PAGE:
This period of my life was a very low point. Frustrated with my fluctuations and infuriated by my lack of willpower, I looked for an easy remedy. I found it in laxatives. Up until this very moment, I have never admitted this to anyone. Aren’t you lucky! For some reason in my head, I wouldn’t bring myself to take diet pills because I had heard they were essentially speed and I didn’t want to feel like that. I couldn’t bring myself to actual purge after a binge because that would make me bulimic, and that’s just crazy! In my head, I thought if I took laxatives, that’s acceptable because you know, everyone poops! It started off with the recommended dosage, slowly inching up to sometimes 10 a day. It’s amazing the way your mind tricks you into thinking everything is normal when clearly, THIS WAS NOT NORMAL. I was too ashamed to admit my behavior to anyone for fear of someone telling me this is a form of eating disorder. Finally, after about a year in, I saw blood in the toilet.
I stopped taking the pills; I was shook. I went to therapy but even then, I never admitted to my secret. All other life aspects were discussed and I did feel like a theoretical weight was being lifted. But I wouldn’t talk about this. This was mine to keep. Up went my weight, and down I went into depression. I hated myself. Really, truly, hated the way I looked, how I felt, how I my brain was processing everything. I hated that I cared so much about something so fucking vain. Who cares? Get over it. Except, I couldn’t. Before getting in the shower, I would look at my reflection and stand repulsed. Every part of my body was a reminder of my failures. My flabby stomach had no chance of returning to its once flat formation; a forgotten past. The arms hanging by my sides looked like hams. Those once bright red stretch marks on my thighs had finally faded into my skin tone, but not obscurity. Once muscular legs were now pocked with cellulite, taunting me in the bright light.
Advancing cell phone technology and social media added more terror to my life: instant pictures. Seeing real-time how I looked drove me even deeper, crazier. These pictures made my head burn and my skin crawl, even if I was cheesin’. I bawled. Nothing felt real and my life was crashing out of control. Every day was a nightmare from which I would never wake. My marriage began to crumble around me and then, it was gone.
I was broken and exhausted. The constant barrage of self-hatred left me feeling like I ran a marathon. I just wanted it to stop. I starting reading about self-love and breaking out of bad behaviors and all the things to which I would previously roll my eyes. Baby steps. I went back to therapy, still never talking about my darkest thoughts, but managed to unload a lot of other baggage I’d been hauling around for years. My burden lessened. I was able to focus more on important things, like my relationships with people. I enjoyed life a little more. I was getting happier. Of course, the voice is still there, reminding me I’m not good enough and never will be. Most often, I can turn the volume down so it’s barely audible. Other times, it’s loud as hell and like obnoxious music blaring at 3 am. Thankfully, those are few and far between. Maybe it’s me getting older and understanding myself better, or maybe I’ve just run out of cycles to keep doing it over and over again. I’m not out of the clear though; I’m still very well aware of what I’m doing to my body. I still think about points and carbs and fat and sugar and all that shit, but I believe I have a better (love) handle on it. I’ve gotten better at recognizing when I start to wander down that dark path and promptly turn myself around. Society is changing; we’ve become more accepting and are removing unrealistic pressures of how to look. People are sharing their struggles. We are becoming better humans (Ok, we still have a way to go) and it’s exciting.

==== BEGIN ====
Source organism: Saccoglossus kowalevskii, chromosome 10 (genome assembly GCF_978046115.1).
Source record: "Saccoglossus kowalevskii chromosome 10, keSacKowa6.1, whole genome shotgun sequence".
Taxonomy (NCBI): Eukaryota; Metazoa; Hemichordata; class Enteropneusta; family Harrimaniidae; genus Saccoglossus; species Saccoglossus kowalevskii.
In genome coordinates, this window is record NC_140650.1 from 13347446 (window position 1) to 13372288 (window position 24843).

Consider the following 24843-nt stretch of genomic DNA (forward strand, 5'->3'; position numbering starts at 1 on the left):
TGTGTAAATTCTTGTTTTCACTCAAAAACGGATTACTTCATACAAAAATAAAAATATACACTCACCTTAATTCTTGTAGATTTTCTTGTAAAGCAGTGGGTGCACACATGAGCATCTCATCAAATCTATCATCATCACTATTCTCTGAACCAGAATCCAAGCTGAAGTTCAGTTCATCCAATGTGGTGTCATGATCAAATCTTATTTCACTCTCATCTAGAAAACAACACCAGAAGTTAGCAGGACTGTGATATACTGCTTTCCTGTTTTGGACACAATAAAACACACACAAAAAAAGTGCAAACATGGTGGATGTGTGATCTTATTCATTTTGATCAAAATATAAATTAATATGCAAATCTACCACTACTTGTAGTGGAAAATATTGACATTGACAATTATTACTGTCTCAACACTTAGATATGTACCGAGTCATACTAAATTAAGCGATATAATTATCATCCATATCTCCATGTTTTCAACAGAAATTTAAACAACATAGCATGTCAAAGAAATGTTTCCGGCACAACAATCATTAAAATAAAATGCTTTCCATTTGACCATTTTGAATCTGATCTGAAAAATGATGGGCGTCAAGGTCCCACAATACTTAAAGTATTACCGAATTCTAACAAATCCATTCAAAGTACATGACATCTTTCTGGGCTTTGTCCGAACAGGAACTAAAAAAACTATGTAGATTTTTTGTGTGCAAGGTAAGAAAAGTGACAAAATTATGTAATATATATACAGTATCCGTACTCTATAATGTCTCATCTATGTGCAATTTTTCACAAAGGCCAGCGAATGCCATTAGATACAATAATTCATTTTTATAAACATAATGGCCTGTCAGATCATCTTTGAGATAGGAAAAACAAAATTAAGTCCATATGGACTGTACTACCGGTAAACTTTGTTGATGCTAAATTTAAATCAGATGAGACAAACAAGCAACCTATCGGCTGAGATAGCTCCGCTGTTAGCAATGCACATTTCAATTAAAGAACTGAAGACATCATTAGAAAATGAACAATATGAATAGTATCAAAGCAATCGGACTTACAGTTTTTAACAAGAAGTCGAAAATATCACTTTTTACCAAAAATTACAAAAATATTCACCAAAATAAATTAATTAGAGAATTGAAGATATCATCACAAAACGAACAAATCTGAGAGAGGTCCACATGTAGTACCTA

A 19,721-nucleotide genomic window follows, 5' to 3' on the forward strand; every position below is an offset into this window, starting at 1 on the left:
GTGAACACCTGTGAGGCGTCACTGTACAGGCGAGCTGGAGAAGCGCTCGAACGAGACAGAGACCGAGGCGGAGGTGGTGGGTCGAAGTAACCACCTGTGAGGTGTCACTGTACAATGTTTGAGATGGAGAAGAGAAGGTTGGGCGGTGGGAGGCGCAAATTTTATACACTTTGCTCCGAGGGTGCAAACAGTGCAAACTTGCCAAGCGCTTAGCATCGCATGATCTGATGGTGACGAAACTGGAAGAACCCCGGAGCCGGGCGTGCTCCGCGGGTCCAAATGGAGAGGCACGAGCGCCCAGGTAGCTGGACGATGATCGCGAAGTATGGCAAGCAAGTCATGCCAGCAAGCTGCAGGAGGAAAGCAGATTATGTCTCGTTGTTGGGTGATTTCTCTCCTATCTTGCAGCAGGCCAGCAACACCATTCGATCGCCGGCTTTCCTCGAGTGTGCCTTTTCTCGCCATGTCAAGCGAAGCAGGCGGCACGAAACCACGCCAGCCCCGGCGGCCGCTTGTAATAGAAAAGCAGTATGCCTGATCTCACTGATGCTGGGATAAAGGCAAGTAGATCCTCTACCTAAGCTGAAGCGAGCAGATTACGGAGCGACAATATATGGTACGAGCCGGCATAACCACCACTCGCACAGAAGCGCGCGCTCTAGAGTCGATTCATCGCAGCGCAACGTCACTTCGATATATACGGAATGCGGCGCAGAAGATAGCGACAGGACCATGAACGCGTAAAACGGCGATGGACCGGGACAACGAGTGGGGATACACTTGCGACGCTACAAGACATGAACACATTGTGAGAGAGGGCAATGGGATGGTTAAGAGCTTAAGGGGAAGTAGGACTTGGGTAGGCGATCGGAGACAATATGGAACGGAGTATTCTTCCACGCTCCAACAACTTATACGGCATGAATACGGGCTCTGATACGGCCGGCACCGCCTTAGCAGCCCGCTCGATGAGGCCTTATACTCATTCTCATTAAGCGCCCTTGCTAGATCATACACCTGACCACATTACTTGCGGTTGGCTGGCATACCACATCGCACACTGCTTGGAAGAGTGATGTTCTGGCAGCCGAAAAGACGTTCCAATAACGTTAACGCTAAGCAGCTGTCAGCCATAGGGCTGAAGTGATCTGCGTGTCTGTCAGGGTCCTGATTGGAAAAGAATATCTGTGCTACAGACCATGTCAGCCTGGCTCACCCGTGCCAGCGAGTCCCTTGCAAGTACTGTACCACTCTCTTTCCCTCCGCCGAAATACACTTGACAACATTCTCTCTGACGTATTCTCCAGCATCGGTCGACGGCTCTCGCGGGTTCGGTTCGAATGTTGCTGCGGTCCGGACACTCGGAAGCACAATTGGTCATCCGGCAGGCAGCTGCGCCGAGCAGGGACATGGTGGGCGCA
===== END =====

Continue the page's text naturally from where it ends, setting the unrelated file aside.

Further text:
Last night, before my shower, I stood naked in front of the mirror. I looked at my arms, my stomach, my legs, my back. Each spot my eyes landed on, I found something positive to focus on. Some of it was a real stretch for me, but I did it. Hey, I have freckles on my arms. Freckles are cute! It’s something I’ve been trying to do lately and I have to say, it’s working. It’s a huge exercise to retrain your brain, but it does work. I’m not perfect, I never will be, but who is?